Nearly every state has provisions included within their Rules of Professional Conduct, which expressly prohibit the use of contingency fees for experts.
Even in jurisdictions that have not fully addressed the issue within their Rules of Professional Conduct, implications derived from the Rules of Evidence and Rules of Civil Procedure clearly support an argument against the use of such fees for experts.
In addition, case law has long provided that contingency fee agreements for witnesses are against public policy.
With the exception to California, every state has adopted the American Bar Association’s format of the Model Rules of Professional Conduct.
With regard to contingency fees for experts, Rule 3.4(b) provides that a lawyer shall not “falsify evidence, counsel or assist a witness to testify falsely, or offer an inducement to a witness that is prohibited by law.”
In interpreting this rule, confusion often exists with the language “prohibited by law.”
For states that have not specifically excluded the use of contingency fees, either through statute, rule, or as provided by case law, there may be uncertainty among practitioners as to if contingency for experts are permissible.
Further clarification on this issue is perhaps provided by The American Law Institute’s Restatements of law.
Although merely a secondary authority, restatements have become an integral component of our judicial system, as a result of their influential effect on the decision-making process and eventual outcome of many civilly litigated matters.
In fact, many jurisdictions have cited portions of Restatements verbatim as controlling law for a particular issue or matter.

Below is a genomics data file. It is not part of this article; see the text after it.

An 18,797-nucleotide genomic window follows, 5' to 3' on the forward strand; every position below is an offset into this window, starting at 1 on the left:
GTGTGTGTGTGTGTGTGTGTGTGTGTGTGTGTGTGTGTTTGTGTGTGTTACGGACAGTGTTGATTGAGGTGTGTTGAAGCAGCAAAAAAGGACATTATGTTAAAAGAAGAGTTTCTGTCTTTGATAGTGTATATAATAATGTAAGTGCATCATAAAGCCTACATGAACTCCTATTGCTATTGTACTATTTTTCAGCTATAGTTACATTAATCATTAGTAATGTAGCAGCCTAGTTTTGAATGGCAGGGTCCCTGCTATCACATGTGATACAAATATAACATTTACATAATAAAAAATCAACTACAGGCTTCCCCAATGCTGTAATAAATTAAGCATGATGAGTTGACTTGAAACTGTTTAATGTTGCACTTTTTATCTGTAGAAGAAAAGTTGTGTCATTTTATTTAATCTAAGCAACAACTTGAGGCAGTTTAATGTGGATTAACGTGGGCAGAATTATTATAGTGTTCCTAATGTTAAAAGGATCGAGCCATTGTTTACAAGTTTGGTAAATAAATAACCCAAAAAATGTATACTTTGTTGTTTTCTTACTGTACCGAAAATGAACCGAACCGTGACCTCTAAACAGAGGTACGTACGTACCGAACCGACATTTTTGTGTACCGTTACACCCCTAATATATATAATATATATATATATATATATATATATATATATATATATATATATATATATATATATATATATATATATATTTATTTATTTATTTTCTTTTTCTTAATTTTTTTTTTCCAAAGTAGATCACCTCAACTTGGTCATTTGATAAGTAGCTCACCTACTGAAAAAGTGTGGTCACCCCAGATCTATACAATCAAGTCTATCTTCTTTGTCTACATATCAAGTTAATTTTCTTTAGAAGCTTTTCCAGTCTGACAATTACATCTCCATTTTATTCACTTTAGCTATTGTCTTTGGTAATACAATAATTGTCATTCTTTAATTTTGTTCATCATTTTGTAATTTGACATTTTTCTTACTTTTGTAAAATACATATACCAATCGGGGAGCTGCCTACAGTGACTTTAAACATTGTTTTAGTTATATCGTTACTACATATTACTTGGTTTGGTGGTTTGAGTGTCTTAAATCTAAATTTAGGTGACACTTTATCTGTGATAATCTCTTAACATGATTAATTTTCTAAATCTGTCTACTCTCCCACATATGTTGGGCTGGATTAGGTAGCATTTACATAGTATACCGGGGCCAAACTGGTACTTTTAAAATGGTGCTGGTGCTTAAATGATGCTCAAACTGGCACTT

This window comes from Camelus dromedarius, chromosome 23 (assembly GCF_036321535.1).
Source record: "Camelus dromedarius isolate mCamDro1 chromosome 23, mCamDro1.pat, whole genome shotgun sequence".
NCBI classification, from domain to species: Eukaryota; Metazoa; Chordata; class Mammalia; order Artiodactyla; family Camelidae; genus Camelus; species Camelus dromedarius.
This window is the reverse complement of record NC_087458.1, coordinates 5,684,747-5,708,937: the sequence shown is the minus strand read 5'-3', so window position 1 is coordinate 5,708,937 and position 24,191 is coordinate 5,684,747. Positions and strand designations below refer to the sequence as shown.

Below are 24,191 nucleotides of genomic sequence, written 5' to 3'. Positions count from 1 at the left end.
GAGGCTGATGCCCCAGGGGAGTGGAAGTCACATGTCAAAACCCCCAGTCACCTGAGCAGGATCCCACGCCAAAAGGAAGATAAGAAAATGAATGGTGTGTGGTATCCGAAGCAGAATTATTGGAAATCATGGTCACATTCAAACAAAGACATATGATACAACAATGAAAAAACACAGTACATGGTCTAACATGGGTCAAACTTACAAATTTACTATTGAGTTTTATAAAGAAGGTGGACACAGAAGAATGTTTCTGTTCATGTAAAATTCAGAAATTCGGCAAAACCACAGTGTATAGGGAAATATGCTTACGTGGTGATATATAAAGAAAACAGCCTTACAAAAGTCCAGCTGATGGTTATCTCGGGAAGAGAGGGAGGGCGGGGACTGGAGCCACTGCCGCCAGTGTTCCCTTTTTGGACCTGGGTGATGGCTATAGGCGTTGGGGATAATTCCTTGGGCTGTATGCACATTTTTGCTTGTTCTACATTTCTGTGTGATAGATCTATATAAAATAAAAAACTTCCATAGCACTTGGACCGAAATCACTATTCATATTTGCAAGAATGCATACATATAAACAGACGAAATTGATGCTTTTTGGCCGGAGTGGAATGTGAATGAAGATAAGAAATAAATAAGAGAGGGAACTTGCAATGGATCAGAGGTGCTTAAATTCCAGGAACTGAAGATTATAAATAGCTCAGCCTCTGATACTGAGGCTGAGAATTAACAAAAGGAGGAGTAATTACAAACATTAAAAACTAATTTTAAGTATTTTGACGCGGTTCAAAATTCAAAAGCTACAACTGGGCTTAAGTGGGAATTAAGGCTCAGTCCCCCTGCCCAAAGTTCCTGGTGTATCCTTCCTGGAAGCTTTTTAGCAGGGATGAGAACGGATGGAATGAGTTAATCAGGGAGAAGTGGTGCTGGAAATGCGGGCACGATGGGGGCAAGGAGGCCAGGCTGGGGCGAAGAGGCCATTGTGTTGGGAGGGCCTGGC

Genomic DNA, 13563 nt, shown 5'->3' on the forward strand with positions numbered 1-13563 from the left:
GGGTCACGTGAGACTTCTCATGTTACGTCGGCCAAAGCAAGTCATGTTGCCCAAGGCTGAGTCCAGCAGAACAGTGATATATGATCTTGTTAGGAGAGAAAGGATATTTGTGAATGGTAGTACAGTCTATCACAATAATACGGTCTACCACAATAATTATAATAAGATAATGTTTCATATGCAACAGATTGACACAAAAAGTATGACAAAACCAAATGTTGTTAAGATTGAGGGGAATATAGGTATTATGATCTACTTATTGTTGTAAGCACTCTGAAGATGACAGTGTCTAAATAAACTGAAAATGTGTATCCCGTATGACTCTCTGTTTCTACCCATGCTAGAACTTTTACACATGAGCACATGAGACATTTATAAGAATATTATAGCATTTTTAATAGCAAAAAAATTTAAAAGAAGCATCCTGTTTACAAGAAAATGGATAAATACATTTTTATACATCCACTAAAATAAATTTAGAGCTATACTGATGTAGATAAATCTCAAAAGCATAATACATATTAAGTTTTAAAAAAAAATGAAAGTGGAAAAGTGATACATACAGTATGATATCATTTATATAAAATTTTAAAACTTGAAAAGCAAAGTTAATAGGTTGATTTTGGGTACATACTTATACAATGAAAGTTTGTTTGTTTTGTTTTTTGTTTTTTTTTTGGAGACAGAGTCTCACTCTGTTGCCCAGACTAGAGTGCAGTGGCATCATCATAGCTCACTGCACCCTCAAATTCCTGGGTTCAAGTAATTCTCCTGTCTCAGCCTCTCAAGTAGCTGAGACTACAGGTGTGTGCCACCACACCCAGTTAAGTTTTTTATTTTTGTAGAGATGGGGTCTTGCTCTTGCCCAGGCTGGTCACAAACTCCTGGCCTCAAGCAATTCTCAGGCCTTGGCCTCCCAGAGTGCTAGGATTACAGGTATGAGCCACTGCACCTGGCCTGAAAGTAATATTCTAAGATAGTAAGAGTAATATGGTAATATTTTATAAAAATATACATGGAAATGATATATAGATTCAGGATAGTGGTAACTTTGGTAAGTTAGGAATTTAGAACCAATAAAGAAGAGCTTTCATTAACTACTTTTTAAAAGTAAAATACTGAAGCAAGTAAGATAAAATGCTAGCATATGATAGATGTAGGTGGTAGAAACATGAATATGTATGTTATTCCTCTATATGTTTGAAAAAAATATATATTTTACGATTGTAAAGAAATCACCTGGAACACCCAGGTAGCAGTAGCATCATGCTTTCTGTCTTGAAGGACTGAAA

With regard to contingency fees for experts, the Restatement (Third) of the Law Governing Lawyers § 117, cmt. D (2002), provides that “[a] witness may not be bribed or offered compensation that is contingent on the witness’s testimony or the result in the litigation.”
However, it is not necessary to examine a jurisdiction’s interpretation of the Model Rules of Professional Conduct, nor Restatements, to reach a conclusion concerning the appropriateness of contingency fees for experts.
As a general rule, contingency fee agreements for experts are never appropriate, despite a presence or absence of legal provisions which expressly prohibit such agreements.
Guiding principles on this issue can be found in basic legal and ethical conceptual frameworks.
Put simply, practitioners need not be provided with a rule of law expressly prohibiting a specific act, but rather already possess the ability to determine appropriateness of an act by virtue of their role as legal professionals.
If basic concepts of ethical and moral responsibility are not sufficient to deter practitioners from engaging in contingency agreements with experts, in jurisdictions lacking definitive guidance on the issue, perhaps the more convincing argument can be found within fundamental notions of civil practice and procedure, rules of evidence, and one’s professional obligation to provide competent legal representation through employing proper legal judgment.
Both the Federal Rules of Evidence and Federal Rules of Civil Procedure allow for the credibility of a witness to be attacked through impeachment.
The potential for impeachment is clearly relevant to the argument against contingency fees for experts because such fee agreements are almost always disclosed during the discovery process.
An attack on an expert’s credibility such as demonstrating an interest in the outcome, motive in providing testimony, and/or prejudice or bias against an opposing party, can be highly damaging to the party whose reliance on such expert is vital to the outcome of the matter.
In sum, whether a witness is impeached during the discovery phase through deposition, or during trial on cross-examination, it can be expected that such attack on credibility is likely to have an adverse effect on the ultimate trier of fact, whether judge or jury.
By: Alicia McKnight, J.D.